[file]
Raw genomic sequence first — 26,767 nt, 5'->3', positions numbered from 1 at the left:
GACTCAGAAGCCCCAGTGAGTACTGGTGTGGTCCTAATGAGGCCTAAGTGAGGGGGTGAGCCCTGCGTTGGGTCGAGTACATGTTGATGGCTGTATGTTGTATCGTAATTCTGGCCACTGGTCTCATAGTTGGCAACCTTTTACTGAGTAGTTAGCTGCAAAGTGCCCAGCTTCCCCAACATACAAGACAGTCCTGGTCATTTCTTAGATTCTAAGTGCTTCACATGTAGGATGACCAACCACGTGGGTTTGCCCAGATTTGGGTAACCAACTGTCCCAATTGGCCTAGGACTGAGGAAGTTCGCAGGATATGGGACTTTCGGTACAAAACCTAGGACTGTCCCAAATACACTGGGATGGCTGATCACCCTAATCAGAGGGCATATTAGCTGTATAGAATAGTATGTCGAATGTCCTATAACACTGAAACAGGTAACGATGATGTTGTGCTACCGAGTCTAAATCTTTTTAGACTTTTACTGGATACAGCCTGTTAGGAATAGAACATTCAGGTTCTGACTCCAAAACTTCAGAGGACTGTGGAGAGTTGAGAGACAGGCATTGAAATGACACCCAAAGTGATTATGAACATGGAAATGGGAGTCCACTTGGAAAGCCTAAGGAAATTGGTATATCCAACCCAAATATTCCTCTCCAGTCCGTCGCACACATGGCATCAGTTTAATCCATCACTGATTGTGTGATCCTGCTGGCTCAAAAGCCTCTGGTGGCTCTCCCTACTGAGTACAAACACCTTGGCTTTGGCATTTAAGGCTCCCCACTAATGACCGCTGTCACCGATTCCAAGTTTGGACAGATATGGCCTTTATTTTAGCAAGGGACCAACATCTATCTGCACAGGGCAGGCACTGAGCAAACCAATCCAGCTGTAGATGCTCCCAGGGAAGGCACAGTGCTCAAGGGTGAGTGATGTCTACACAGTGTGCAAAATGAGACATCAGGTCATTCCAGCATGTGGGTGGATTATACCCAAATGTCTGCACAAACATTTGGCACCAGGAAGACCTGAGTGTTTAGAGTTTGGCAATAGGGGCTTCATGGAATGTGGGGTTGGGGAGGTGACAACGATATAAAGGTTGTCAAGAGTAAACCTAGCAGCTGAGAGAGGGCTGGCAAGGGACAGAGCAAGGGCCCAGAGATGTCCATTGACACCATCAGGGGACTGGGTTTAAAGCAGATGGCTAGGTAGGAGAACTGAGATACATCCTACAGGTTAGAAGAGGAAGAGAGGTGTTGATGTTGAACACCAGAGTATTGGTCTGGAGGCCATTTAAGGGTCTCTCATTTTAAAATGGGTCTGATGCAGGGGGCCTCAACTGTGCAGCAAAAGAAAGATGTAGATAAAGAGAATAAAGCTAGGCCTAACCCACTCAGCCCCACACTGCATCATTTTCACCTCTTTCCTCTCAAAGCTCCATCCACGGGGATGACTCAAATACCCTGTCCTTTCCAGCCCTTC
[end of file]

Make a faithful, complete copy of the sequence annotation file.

Raw genomic sequence first — 26,767 nt, 5'->3', positions numbered from 1 at the left:
GACTCAGAAGCCCCAGTGAGTACTGGTGTGGTCCTAATGAGGCCTAAGTGAGGGGGTGAGCCCTGCGTTGGGTCGAGTACATGTTGATGGCTGTATGTTGTATCGTAATTCTGGCCACTGGTCTCATAGTTGGCAACCTTTTACTGAGTAGTTAGCTGCAAAGTGCCCAGCTTCCCCAACATACAAGACAGTCCTGGTCATTTCTTAGATTCTAAGTGCTTCACATGTAGGATGACCAACCACGTGGGTTTGCCCAGATTTGGGTAACCAACTGTCCCAATTGGCCTAGGACTGAGGAAGTTCGCAGGATATGGGACTTTCGGTACAAAACCTAGGACTGTCCCAAATACACTGGGATGGCTGATCACCCTAATCAGAGGGCATATTAGCTGTATAGAATAGTATGTCGAATGTCCTATAACACTGAAACAGGTAACGATGATGTTGTGCTACCGAGTCTAAATCTTTTTAGACTTTTACTGGATACAGCCTGTTAGGAATAGAACATTCAGGTTCTGACTCCAAAACTTCAGAGGACTGTGGAGAGTTGAGAGACAGGCATTGAAATGACACCCAAAGTGATTATGAACATGGAAATGGGAGTCCACTTGGAAAGCCTAAGGAAATTGGTATATCCAACCCAAATATTCCTCTCCAGTCCGTCGCACACATGGCATCAGTTTAATCCATCACTGATTGTGTGATCCTGCTGGCTCAAAAGCCTCTGGTGGCTCTCCCTACTGAGTACAAACACCTTGGCTTTGGCATTTAAGGCTCCCCACTAATGACCGCTGTCACCGATTCCAAGTTTGGACAGATATGGCCTTTATTTTAGCAAGGGACCAACATCTATCTGCACAGGGCAGGCACTGAGCAAACCAATCCAGCTGTAGATGCTCCCAGGGAAGGCACAGTGCTCAAGGGTGAGTGATGTCTACACAGTGTGCAAAATGAGACATCAGGTCATTCCAGCATGTGGGTGGATTATACCCAAATGTCTGCACAAACATTTGGCACCAGGAAGACCTGAGTGTTTAGAGTTTGGCAATAGGGGCTTCATGGAATGTGGGGTTGGGGAGGTGACAACGATATAAAGGTTGTCAAGAGTAAACCTAGCAGCTGAGAGAGGGCTGGCAAGGGACAGAGCAAGGGCCCAGAGATGTCCATTGACACCATCAGGGGACTGGGTTTAAAGCAGATGGCTAGGTAGGAGAACTGAGATACATCCTACAGGTTAGAAGAGGAAGAGAGGTGTTGATGTTGAACACCAGAGTATTGGTCTGGAGGCCATTTAAGGGTCTCTCATTTTAAAATGGGTCTGATGCAGGGGGCCTCAACTGTGCAGCAAAAGAAAGATGTAGATAAAGAGAATAAAGCTAGGCCTAACCCACTCAGCCCCACACTGCATCATTTTCACCTCTTTCCTCTCAAAGCTCCATCCACGGGGATGACTCAAATACCCTGTCCTTTCCAGCCCTTC